Friday, May 25 , 2018, 11:23 pm | Fair 62º

 
 
 
 

UCSB External Research Funding for 2009-10 Breaks Record

The university receives $222 million, a 28 percent increase over the previous fiscal year

Research support from external sources broke all previous records at UCSB during the 2009-10 fiscal year. A total of $222 million was received from federal and state agencies, corporations and nonprofits in fiscal 2010 — a 28 percent increase over the previous fiscal year.

“We take great pride in the achievements of our faculty, researchers, staff and students, who together are advancing the frontiers of knowledge and making important contributions to our global society,” Chancellor Henry Yang said. “I congratulate all of our colleagues on this year’s record level of research funding. Such support is the lifeblood of a premier research university. The dramatic rise in our campus’s research awards, especially from federal research agencies, is a testament to the excellence and originality of the exciting research and creative activity at UC Santa Barbara.”

The increase in extramural funding, which has doubled during the past 10 years, is mostly because of increased funding from federal research agencies.

UCSB received $192 million in federal funding in 2009-10, including $67 million from the National Science Foundation. Both numbers are about 30 percent more than the campus received from the government and NSF in the previous record year, 2008-09.

According to Michael Witherell, UCSB’s vice chancellor for research, the record funding levels are directly attributable to the federal stimulus program, the American Recovery and Reinvestment Act. In 2009-10, the campus received $40 million in ARRA funds, awarded through extremely competitive programs run by federal research agencies. Of the ARRA funds awarded to UCSB, $35 million came from two agencies — the NSF and the Office of Science within the Department of Energy.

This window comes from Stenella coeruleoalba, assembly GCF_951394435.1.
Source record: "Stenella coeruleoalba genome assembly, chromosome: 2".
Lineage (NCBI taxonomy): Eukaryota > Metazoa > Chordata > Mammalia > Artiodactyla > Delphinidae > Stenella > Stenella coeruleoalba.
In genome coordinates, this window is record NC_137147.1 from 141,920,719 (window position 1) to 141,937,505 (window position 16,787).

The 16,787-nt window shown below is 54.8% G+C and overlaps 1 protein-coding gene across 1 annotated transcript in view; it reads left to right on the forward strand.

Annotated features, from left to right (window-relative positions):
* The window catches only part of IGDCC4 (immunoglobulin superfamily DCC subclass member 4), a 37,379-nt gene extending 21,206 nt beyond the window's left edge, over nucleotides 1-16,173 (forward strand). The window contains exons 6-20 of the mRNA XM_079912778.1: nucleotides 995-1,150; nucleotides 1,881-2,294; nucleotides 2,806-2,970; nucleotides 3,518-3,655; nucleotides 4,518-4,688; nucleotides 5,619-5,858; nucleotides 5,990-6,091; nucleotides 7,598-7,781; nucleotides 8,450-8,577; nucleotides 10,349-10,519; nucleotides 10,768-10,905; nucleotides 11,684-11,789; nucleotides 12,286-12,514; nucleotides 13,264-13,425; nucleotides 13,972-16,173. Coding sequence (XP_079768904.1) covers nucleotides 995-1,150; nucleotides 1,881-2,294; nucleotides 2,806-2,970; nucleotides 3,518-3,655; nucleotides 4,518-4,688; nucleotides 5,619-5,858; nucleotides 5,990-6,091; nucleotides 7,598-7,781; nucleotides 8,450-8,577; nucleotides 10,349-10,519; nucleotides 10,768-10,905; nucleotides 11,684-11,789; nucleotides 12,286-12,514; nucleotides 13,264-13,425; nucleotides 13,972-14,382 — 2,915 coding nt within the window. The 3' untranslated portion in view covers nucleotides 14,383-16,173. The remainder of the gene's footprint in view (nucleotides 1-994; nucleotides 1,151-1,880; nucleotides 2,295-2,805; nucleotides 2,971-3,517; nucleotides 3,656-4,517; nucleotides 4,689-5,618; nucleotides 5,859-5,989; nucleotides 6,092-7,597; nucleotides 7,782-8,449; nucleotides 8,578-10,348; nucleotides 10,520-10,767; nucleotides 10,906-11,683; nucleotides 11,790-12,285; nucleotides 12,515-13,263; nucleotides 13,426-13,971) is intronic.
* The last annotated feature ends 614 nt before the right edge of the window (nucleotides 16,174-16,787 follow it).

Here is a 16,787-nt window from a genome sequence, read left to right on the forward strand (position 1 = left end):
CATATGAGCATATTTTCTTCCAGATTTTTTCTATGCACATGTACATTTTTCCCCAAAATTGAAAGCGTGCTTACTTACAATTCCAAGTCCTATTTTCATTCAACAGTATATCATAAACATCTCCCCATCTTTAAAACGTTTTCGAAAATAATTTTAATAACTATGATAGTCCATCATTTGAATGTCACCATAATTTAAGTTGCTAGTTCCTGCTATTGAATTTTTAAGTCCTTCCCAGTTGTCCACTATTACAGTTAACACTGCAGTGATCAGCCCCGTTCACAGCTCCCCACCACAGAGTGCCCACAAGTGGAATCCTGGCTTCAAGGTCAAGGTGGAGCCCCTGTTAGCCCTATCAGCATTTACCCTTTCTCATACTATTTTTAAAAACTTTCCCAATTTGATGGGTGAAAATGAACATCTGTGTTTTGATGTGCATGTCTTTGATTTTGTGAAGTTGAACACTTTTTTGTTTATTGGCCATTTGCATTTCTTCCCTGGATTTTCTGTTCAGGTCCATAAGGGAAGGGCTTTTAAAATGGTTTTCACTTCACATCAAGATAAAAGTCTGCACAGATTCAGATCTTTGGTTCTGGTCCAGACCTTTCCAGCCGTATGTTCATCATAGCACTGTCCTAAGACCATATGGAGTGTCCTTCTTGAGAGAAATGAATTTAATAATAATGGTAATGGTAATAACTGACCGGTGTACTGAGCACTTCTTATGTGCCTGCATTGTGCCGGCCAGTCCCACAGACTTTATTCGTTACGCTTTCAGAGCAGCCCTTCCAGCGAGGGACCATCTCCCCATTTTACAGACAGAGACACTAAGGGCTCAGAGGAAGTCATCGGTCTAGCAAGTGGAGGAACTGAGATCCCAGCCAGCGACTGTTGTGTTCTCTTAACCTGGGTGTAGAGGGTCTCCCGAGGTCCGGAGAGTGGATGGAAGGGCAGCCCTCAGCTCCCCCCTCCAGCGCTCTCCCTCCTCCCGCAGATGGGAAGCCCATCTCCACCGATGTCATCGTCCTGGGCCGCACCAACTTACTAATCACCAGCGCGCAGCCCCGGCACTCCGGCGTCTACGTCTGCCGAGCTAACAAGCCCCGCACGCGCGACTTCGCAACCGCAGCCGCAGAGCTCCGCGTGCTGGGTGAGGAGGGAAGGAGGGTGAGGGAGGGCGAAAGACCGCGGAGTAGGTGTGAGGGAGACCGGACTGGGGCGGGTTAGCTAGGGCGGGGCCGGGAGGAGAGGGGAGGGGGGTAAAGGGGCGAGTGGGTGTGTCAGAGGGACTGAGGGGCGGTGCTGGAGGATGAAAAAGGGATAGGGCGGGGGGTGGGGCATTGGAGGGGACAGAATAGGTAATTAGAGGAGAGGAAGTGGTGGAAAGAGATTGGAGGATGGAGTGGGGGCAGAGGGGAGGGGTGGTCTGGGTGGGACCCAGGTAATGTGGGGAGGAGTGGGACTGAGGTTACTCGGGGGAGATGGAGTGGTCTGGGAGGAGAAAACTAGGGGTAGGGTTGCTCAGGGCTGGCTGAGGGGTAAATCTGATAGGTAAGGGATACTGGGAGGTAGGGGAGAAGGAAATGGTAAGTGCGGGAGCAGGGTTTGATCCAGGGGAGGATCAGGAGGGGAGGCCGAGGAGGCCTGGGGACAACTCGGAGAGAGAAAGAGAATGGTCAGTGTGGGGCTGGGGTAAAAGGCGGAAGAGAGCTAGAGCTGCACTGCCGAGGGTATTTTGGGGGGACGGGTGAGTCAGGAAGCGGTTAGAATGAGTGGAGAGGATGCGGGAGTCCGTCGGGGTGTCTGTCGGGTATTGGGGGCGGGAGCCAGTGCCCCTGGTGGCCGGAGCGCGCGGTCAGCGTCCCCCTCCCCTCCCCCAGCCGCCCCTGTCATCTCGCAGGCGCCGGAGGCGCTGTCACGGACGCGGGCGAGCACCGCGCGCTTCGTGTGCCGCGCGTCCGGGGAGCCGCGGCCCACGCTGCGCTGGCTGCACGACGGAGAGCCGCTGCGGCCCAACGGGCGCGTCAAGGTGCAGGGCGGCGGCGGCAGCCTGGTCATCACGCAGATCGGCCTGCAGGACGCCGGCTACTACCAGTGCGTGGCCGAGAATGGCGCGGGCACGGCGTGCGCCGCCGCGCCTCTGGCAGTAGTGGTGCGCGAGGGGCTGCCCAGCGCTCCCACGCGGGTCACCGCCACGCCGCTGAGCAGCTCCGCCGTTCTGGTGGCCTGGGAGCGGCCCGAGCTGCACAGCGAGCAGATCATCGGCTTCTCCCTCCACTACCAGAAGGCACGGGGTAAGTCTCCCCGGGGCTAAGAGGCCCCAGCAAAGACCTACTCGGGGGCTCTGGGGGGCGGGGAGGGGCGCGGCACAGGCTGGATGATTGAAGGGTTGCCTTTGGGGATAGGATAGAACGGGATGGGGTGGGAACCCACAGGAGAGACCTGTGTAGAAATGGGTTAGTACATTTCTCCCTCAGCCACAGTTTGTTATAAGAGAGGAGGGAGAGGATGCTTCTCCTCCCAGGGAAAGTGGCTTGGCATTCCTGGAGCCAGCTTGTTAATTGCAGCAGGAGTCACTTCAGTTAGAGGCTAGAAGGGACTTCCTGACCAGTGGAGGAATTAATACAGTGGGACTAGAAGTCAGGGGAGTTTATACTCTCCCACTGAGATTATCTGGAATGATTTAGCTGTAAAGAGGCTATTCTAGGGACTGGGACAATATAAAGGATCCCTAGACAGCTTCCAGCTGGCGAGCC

The largest research grant was $15.7 million, awarded to the Institute for Energy Efficiency to establish the Center for Energy Efficient Materials.

John Bowers, professor of electrical and computer engineering, is director of IEE and CEEM, which is seeking breakthroughs in the science and engineering behind three promising technologies in energy: photovoltaics, thermoelectrics and solid-state lighting. The grant is part of a $19 million award to CEEM, and it will support a research program that will extend to 2014.

Other ARRA funds awarded to UCSB included $3.8 million to computer science, $3.6 million to electrical and computer engineering, $2.1 million to terahertz science and technology, $1.7 million to the Institute for Crustal Studies and $1.6 million to the Department of Physics.

The humanities — traditionally an area that receives very little federal support — also did well in 2009-10. For example, Patricia Fumerton, a professor of English, received a two-year grant of $315,000 from the National Endowment for the Humanities for the English Broadside Ballad Archive. It was Fumerton’s third grant, and it represents a significant commitment by NEH — about 1 percent of the amount given each year in direct research grants nationwide.

Witherell also pointed out that several UCSB assistant professors have fared well when it comes to competing for research funding. In 2009-10, assistant professors in science and engineering received seven Faculty Early Career Development awards from the NSF, which describes the awards as “the most prestigious awards in support of the early career-development activities of those teacher-scholars who most effectively integrate research and education.”

Over the past six years, a larger percentage of UCSB assistant professors in science and engineering have won the NSF awards than those from any university in the country except for MIT, which matched UCSB’s percentage.

“I am particularly impressed at how well the assistant professors here are competing for the funding that establishes their research programs,” Witherell said. “This indicates that the national impact of UCSB research will continue to grow for the foreseeable future.”

 

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